A Step-By-Step Guide On How To Fit An Electric Shower

Have you just finished painting your bathroom or your bathroom tiles? Are you ready for more updates? Do you want to get a new shower or replace an old one? If you are looking for an easy to fit option that is also low cost, an electric shower is the answer! It can be a great choice, especially for busy households and can offer hot and steamy water any time of the day. 

Want to know more? Most electric showers come with thermostatic controls, so you can enjoy a safe and comfortable showering experience without worrying about the rest of the house’s water activity. Sounds great, right? Keep reading to find all you need to know about these shower wonders and a detailed guide on how to fit yours in your bathroom.

How does an electric shower work?

It works similar to an electric kettle. It gets cold water and makes it hot! Using electric heating elements, it gets cold water from the mains. There’s an element inside every electric shower that heats the water as it passes through. You don’t need to wait for hot water to be heated by a separate system like a gas boiler. You may control the temperature by changing the rate at which the water passes over the element. Some of them don’t have a thermostat. As a result, if the incoming water’s temperature varies, the one of your shower will too.

You can fit yours over the bath or in a shower enclosure. When deciding where to put it, make sure there’s enough room to remove the cover in case it needs servicing in the future. It comes with a showerhead, hose and a riser rail. Depending on the unit’s type, the water supply pipe could enter from the top or bottom, so ensure you have the right amount of cable coming out of the wall to connect it to the terminal block.

Water supply

Before you decide to install one, you should know that it requires cold water, mains pressure, and a decent water flow rate. That’s why it is essential to make sure that you have a suitable supply. A higher kilowatt shower, like a 10.5kW, may require 1.5 bar water pressure at 11 litres a minute. The most increased static pressure should be no more than 10 bar. Although this is high pressure, if you live near a water pumping station that needs to pump water up a hill, you may experience this pressure. In this case, you can install a pressure reducing valve.

With cold water tanks in the loft, some old houses only have a low-pressure supply upstairs – usually 0.1-0.3 bar. In these cases, you have to figure out the best place to tap into the supply so you can run a separate main cold water feed for the kitchen sink and the shower. A shower like this won’t work on a low-pressure supply, but there are specifically designed products for this situation, like a Triton T90xr pumped electric shower. It is essential that you can isolate the water source to the shower to ensure it can be serviced. You need to fit a 15mm isolation valve where it is easily accessible, so don’t hide it under floorboards or behind tiled walls. If you need extra help, you can always hire a plumber.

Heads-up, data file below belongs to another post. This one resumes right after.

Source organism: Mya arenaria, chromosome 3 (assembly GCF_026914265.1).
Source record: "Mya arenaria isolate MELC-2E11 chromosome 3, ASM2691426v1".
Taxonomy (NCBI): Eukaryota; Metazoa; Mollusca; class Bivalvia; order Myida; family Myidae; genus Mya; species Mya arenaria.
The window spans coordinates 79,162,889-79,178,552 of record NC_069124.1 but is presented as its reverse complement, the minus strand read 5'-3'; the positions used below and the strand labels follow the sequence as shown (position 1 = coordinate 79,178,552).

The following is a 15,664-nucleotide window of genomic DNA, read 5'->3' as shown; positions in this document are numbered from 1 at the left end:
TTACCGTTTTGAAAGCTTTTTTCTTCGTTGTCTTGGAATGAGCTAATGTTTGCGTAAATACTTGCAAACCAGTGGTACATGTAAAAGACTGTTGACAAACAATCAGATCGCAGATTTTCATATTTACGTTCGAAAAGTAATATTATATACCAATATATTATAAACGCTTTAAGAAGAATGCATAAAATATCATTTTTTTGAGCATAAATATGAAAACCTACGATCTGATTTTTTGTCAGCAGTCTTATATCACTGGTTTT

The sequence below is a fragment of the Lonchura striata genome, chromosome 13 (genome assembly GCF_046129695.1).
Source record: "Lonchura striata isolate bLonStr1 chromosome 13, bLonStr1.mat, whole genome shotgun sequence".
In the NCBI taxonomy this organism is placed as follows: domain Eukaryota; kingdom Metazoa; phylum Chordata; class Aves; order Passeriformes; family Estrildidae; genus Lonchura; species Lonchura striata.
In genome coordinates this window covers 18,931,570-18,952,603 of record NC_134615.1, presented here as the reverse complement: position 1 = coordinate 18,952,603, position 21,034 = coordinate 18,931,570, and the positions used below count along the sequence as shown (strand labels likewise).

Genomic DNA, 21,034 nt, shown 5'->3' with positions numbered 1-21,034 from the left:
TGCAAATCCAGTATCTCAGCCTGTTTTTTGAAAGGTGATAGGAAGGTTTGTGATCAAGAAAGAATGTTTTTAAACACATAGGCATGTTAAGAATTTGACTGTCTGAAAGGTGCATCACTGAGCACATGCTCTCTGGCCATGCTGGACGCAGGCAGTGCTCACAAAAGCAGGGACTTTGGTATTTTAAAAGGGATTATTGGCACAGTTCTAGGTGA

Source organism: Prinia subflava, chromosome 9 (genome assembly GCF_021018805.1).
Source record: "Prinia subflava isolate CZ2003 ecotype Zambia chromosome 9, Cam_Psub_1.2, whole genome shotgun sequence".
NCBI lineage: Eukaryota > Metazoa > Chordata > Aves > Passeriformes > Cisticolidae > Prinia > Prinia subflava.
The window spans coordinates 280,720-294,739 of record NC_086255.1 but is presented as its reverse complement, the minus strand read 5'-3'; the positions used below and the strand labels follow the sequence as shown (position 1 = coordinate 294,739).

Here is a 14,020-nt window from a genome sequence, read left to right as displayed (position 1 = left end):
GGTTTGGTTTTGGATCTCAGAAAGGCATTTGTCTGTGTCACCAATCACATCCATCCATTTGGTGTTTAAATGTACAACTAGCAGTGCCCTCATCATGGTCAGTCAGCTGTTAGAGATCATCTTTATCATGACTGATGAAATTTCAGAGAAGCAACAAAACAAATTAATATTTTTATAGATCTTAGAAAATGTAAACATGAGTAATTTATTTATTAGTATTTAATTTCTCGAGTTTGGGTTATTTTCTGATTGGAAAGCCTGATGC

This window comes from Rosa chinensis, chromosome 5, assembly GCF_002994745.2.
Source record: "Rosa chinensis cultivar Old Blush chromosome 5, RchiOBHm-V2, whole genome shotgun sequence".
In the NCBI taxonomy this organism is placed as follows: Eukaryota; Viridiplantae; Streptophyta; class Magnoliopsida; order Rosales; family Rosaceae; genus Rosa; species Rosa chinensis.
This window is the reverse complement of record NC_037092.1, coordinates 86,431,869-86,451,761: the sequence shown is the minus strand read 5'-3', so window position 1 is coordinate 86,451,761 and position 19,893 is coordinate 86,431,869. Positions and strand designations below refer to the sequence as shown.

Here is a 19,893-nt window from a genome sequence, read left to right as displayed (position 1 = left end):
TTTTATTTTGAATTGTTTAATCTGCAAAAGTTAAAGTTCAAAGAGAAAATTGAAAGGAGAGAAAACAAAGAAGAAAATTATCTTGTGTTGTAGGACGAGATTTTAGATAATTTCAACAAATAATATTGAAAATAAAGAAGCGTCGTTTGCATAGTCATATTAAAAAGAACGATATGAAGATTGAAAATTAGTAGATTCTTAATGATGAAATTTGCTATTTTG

Electric power supply

An electric shower can draw up to 45 Amps of electric current, and it needs a separate supply cable and fuse from the consumer unit. You must install a 30mA residual current device (RCD) in the shower circuit. This could be a separate unit or part of the consumer unit. Most modern houses have 80 Amp or 100 Amp, but older ones may only have a 60 Amp supply to the entire house. Keep in mind that some large electric cookers also require a 45 Amp supply, so it’s worth checking whether you need to upgrade the housing supply. You can ask for more advice from a qualified electrician.

You should calculate the electric cable size based on the shower’s power, the length of the cable run and where the cable is running. When installing a new electric shower for the first time, it’s wise to future proof the installation and put in a line that’s suitable for a 10.5kW shower, even if you are only installing an 8.5kW one. That way, you can upgrade the power in the future without having a problem. This means you should be using a 10mm² cable in most cases. Don’t mind the installer saying it will cost a lot more than using a 6mm² one. If you decide to use a 10mm² cable, it will cost around another £1.50 extra per metre

The separate cable will generally run in the bathroom ceiling, and you’ll also need an isolation switch near the shower. These are usually 45 amp double pole isolating pull cord switches with a 3 mm minimum contact gap in both poles. Also, most of them have a red light to show when power is going to the shower.

The advantages of electric showers

Many homeowners these days, especially in busy households, consider them a much better option than those running from a large cold water storage tank. They ensure that a hot shower is always available to all your family members whenever they want one. You won’t have to wait around every morning because your partner has used all the hot water or having to shower at night to avoid that scenario. Find here the full benefits:

  • You can have hot water any time.
  • They are energy efficient, and you can save on energy costs.
  • They can help to solve the low water pressure problem.
  • They are available in a range of colours, sizes and finishes, so it’s up to your taste which one to choose for your home.
  • They come in a range of power options—from 8.5kw to 10.5kw—so if you want a stronger and hotter shower, you can choose the highest wattage.